I love this song.  It’s one of my two favorites by him (the other is Sugar’s “If I Can’t Change Your Mind”).  I don’t know if it’s a favorite because it’s so accessible, or because it’s the first one I heard by him (favorite TP & the Heartbreakers song is “You Got Lucky” because I heard it first).  Some of his solo and Husker Du work is less accessible.  Part of me thinks this is because it’s so personal there isn’t room for anybody else in the music.  I had a poetry teacher tell me once that I needed to make room for the reader in my poems.  If you write so personally, so self-referentially, that no one else understands the experience, then there’s no room for anyone else to experience the emotions you’re trying to get across.  I feel that way about Bob Mould’s work a lot.  He has acknowledged that he often wrote/writes from a place of anger, and while anger can be conveyed universally, it’s a little harder to open up to the world that way.  You really write for yourself when you’re angry.  The trick is conveying that emotion to other people, making them feel what you’re feeling.  And that is the difference between angry and other feelings.  It’s easier to access happiness or heartbreak. Or in this case, hope in the face of hopelessness.

“See a Little Light”

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Husker Du (sorry, I have never been able to figure out how to do umlauts and accents and things) is one of the legendary post-punk bands.  I like them, but I didn’t hear them until long after I’d heard Bob Mould’s post-HD music.

“See a little Light” is probably the first time I heard him (which makes sense, since it was the first single off his first solo album).  I was instantly hooked.  The acoustic strumming that opens it is undeniable.  There’s something in it, an emotion bigger than the chords themselves, I’ve never been able to put my finger on.  The whole song is like that.  I waver between sad and happy when I listen.  The chorus is extremely catchy.  I mean, I get why the song wasn’t a huge hit; it strikes me as a little too cerebral for the Top 40, possibly a little too bipolar, too (what with the mood swings and all).  But, c’mon: “When I see a little light, I know you will, I can see it in your eyes, I know you still care.  But if you want me to go, you should just say so.”  Tell me Kelly Clarkson wouldn’t kill for those lines.  Even though he knows the relationship is over, he’s still hoping to put it back together.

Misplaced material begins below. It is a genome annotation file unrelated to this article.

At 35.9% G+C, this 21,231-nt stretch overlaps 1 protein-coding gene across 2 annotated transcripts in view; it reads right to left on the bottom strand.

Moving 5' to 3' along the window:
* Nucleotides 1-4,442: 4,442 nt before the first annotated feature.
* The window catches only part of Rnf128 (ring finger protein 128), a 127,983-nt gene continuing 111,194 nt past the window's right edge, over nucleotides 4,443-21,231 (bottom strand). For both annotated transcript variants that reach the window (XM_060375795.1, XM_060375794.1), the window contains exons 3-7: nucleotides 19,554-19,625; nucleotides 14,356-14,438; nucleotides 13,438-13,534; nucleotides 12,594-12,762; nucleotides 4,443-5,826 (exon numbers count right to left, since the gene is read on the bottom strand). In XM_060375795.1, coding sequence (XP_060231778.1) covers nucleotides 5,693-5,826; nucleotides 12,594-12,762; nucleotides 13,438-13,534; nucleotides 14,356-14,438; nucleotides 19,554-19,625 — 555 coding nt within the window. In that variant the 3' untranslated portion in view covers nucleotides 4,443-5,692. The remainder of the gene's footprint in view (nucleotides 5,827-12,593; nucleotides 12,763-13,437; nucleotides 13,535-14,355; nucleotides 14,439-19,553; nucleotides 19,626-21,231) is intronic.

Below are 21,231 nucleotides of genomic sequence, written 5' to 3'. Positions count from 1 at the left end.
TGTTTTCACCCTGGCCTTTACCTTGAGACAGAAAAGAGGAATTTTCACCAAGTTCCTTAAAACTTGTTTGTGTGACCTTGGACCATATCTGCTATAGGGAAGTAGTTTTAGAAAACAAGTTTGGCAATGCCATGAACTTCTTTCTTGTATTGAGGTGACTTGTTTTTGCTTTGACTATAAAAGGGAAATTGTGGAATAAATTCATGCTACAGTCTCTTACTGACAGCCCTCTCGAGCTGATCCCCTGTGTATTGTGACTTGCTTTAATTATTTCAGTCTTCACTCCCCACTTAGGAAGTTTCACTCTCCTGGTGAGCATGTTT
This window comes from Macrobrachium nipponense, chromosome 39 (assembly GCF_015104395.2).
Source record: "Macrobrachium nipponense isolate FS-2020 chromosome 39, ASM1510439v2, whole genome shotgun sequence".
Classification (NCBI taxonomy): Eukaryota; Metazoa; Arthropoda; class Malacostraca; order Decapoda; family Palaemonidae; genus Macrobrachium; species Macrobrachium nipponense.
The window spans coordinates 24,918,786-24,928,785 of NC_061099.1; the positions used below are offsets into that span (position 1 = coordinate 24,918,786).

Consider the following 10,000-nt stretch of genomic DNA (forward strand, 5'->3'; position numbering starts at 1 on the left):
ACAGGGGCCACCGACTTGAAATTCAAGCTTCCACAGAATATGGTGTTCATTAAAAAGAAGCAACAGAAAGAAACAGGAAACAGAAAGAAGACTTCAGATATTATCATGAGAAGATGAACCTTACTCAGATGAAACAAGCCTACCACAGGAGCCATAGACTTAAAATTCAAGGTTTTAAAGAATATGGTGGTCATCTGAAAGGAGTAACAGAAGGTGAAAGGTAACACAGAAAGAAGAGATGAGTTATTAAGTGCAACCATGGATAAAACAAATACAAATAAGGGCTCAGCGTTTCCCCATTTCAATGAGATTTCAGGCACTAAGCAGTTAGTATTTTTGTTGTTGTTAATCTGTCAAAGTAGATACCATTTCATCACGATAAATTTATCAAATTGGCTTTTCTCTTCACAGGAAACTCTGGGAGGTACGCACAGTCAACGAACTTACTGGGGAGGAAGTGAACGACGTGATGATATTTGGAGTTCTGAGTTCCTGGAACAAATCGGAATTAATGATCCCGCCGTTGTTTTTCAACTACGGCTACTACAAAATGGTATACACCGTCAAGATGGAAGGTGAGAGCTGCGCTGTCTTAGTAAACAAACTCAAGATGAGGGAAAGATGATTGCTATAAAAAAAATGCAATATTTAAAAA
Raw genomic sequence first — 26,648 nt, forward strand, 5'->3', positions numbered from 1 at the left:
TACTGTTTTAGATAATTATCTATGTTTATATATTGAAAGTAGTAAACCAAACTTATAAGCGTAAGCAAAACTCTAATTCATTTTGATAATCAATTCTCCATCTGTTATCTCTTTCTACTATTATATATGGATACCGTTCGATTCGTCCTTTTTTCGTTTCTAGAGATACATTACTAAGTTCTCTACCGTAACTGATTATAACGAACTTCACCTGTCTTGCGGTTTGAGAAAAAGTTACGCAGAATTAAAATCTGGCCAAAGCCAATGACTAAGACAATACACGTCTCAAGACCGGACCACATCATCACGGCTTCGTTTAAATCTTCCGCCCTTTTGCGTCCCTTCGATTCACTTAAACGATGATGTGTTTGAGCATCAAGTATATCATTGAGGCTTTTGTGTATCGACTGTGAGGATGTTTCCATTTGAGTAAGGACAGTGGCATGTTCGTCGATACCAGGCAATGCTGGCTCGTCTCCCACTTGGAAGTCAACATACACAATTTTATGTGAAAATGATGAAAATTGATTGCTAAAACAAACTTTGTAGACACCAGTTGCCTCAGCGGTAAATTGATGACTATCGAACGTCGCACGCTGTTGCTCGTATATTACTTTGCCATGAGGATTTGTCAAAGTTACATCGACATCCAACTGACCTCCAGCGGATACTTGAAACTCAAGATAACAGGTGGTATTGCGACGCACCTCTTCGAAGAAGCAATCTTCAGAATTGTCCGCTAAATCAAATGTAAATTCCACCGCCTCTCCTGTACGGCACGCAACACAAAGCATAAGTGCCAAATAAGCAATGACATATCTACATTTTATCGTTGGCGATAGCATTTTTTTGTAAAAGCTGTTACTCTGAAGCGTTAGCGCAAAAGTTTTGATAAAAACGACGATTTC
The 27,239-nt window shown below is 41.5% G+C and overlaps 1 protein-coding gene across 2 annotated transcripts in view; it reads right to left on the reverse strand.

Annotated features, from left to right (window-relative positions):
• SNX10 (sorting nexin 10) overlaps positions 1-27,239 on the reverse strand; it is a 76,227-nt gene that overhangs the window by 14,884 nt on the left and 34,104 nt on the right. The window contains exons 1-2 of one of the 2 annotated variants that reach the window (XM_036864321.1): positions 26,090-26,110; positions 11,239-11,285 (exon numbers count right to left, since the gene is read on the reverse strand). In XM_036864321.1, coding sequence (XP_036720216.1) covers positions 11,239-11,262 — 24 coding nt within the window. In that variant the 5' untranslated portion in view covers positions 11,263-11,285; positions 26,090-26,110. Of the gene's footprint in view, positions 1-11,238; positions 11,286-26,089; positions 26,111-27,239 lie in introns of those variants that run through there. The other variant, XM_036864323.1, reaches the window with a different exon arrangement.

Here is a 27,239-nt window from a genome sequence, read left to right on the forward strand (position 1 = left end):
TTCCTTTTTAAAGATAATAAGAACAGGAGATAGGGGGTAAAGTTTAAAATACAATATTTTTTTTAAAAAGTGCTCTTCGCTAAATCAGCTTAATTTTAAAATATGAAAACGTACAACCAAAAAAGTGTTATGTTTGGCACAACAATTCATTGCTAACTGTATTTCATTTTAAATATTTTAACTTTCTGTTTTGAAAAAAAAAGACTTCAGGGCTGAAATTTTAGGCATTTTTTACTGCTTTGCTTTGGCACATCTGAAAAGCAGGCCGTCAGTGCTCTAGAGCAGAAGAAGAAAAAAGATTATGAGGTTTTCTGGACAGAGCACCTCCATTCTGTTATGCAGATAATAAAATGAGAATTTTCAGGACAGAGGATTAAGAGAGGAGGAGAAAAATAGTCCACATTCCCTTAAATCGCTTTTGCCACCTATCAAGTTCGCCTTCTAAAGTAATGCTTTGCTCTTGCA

Hope.  That’s what I hear in those opening chords.  It’s the most hopeful opening riff I’ve ever heard.  It runs through the whole song.  Mould structures everything perfectly to create an atmosphere of hope radiating throughout what sounds like a hopeless situation.  After all, “I guess I should have known. . . you’re already saying goodbye.”  The guy in this song could be praying to Saint Jude just as easily as he’s begging his lover to stay.  But there’s no way he’ll stay (yeah, “he”; Mould is gay).  The end of this relationship is no mystery to the singer, probably why he’s so resigned to the inevitable.

I love this song.  It’s one of my two favorites by him (the other is Sugar’s “If I Can’t Change Your Mind”).  I don’t know if it’s a favorite because it’s so accessible, or because it’s the first one I heard by him (favorite TP & the Heartbreakers song is “You Got Lucky” because I heard it first).  Some of his solo and Husker Du work is less accessible.  Part of me thinks this is because it’s so personal there isn’t room for anybody else in the music.  I had a poetry teacher tell me once that I needed to make room for the reader in my poems.  If you write so personally, so self-referentially, that no one else understands the experience, then there’s no room for anyone else to experience the emotions you’re trying to get across.  I feel that way about Bob Mould’s work a lot.  He has acknowledged that he often wrote/writes from a place of anger, and while anger can be conveyed universally, it’s a little harder to open up to the world that way.  You really write for yourself when you’re angry.  The trick is conveying that emotion to other people, making them feel what you’re feeling.  And that is the difference between angry and other feelings.  It’s easier to access happiness or heartbreak. Or in this case, hope in the face of hopelessness.